Despite the somewhat arcane nature of the Controller app, most folks won't have trouble getting comfy with it in a day or two.
Suffice to say that the multi-pane interface of the desktop and tablet Controller apps is a better UI than the mobile version, as it makes more controls readily available and you can easily drag and drop songs into your queue. And, diving through the hierarchy of menus to get at all your sound sources feels more tolerable when you can do so while still being able to control your queue and what's playing. Despite the somewhat arcane nature of the Controller app, most folks won't have trouble getting comfy with it in a day or two.
It feels like Sonos already supports every music service under the sun, but new streaming platforms seem to emerge on a weekly basis these days. That's why Sonos has its Sonos Labs feature, which allows you to test out new services as they become available. It's a little-talked-about feature that Sonos provides, and while there isn't always something new to try out, it is always a pleasant surprise to find a new music provider to explore.
We've said it before, but it bears repeating: the Playbar sounds good when compared to its soundbar competition, particularly when playing music. It's a versatile speaker that coped well with any genre we threw at it, whether it was bass-heavy tracks from Jay Z's The Black Album, ripping guitar solos from Phish: A Live One or vocal anthems from Fun.'s Some Nights. Bass is tight, and vocals are delivered with clarity. Similarly, the Playbar shines during TV and movie audio playback, providing good simulated surround. All in all, it's a considerable improvement over any TV speakers we've ever heard.
Is it a replacement for your home stereo? No. Casual listeners will find no fault with the Playbar's sonic output, but if you're thinking this new Sonos can provide the depth of sound and stereo separation provided by a quality set of desktop speakers or a full component stereo, you'll be disappointed. The Playbar excels as a soundbar, providing a considerable upgrade over your TV's speakers and serving as a capable stereo substitute that provides a convenient way to listen to all of your music.
The Playbar's home theater performance is bolstered by a pair of unique features: Night Sound and Speech Enhancement. Night Sound is aimed at those who prefer late-night TV viewing, but don't want to wake the neighbors. Switch it on, and the dynamic range of the audio coming through the speakers is reduced as the volume is lowered. Soft sounds, like dialogue, become louder, while the louder sounds, like explosions, are softened. It works fine for movie watching, but we found the feature made talk shows sound a bit tinny. All told, we preferred the audio with Night Sound turned off.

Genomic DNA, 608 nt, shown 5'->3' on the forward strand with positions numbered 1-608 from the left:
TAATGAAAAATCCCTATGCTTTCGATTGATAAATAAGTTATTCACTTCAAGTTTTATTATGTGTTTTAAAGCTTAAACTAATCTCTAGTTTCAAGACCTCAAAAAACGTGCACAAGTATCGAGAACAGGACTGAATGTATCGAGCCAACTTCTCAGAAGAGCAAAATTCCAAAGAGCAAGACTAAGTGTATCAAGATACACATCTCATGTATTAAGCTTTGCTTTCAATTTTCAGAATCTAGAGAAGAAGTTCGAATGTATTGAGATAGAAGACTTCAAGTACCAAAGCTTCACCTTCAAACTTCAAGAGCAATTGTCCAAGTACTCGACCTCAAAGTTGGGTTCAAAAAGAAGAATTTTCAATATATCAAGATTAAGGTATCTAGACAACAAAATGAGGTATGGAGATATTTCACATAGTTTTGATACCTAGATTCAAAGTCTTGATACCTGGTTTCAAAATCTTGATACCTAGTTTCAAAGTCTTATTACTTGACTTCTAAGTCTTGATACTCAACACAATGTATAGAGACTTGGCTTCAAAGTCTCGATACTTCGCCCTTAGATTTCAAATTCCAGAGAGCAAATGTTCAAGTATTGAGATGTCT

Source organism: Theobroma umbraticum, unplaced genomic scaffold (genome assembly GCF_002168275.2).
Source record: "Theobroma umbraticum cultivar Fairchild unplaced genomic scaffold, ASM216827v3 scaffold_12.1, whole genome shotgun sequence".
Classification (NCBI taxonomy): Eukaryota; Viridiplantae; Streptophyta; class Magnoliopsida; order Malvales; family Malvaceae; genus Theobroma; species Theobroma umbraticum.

Speech Enhancement, on the other hand, was a welcome addition to our TV watching. It works through a combination of lowering bass, adding gain to the center channel while lowering the gains of competing channels and boosting or reducing certain frequency ranges. In practice, the feature is brilliant, as it makes voices sound richer and clearer, particularly when watching the talking heads on the news or ESPN. It's not something you notice until it's switched off, when you realize that onscreen voices suddenly seem muted and muddy in comparison.
Overall, the array of nine drivers inside delivered a well-rounded, room-filling sonic experience.
Overall, the array of nine drivers filled the room with sound, and despite Sonos' reluctance to talk about its products' wattages, the Playbar can really crank up the volume. We're talking wake-the-neighbors loud, and should you be so inclined, we detected no distortion during our (brief) time spent listening at max output. Needless to say, if you're looking for the Playbar to serve as the centerpiece for your next party you won't be disappointed.
Despite the Playbar's well-rounded abilities, we'd be remiss not to mention just how much better the listening experience is when it's paired with a Sonos Sub. For all the Playbar does well, it lacks the low-end punch of a subwoofer, and we sometimes missed that capability, particularly when watching movies. Those six 8-centimeter drivers simply cannot deliver the low, rumbling bass that is integral to a truly great theatrical experience. That's not to say the Playbar doesn't deliver good home theater audio on its own; it's just that having heard the soundbar in concert with the Sub, without one, it's a noticeably diminished experience. Naturally, home theater sound can be improved further by deploying a couple of Play:3s as satellite speakers to create a true 5.1 surround system, but adding the Sub is what really fills in the Playbar's sonic gaps.
Sonos' Playbar is an expertly constructed, excellent-sounding soundbar, but at $700 it poses a significant challenge; it's hardly an impulse buy. Pair it with a Sub for a truly great home theater audio experience, and that tally rises to $1,300 or $1,400 (not counting another $50 for a Sonos Bridge). An extravagant sum when compared to, say, Vizio's forthcoming highly regarded soundbar and wireless sub system.
Vizio's offering will stream music via Bluetooth, comes with a pair of satellite speakers and delivers near-Sonos quality sound for a mere $329. However, you don't get the all-in-one music streaming solution of the Sonos Controller, the Playbar's robust and well-engineered hardware, nor the elegant simplicity of setup that only Sonos provides. So, while the Playbar may not necessarily represent the best bang for your buck when it comes to home theater systems, it does offer a superior user experience -- and if you have the financial means, you won't be disappointed by its performance. Put it this way: this is one review unit we wish we didn't have to send back.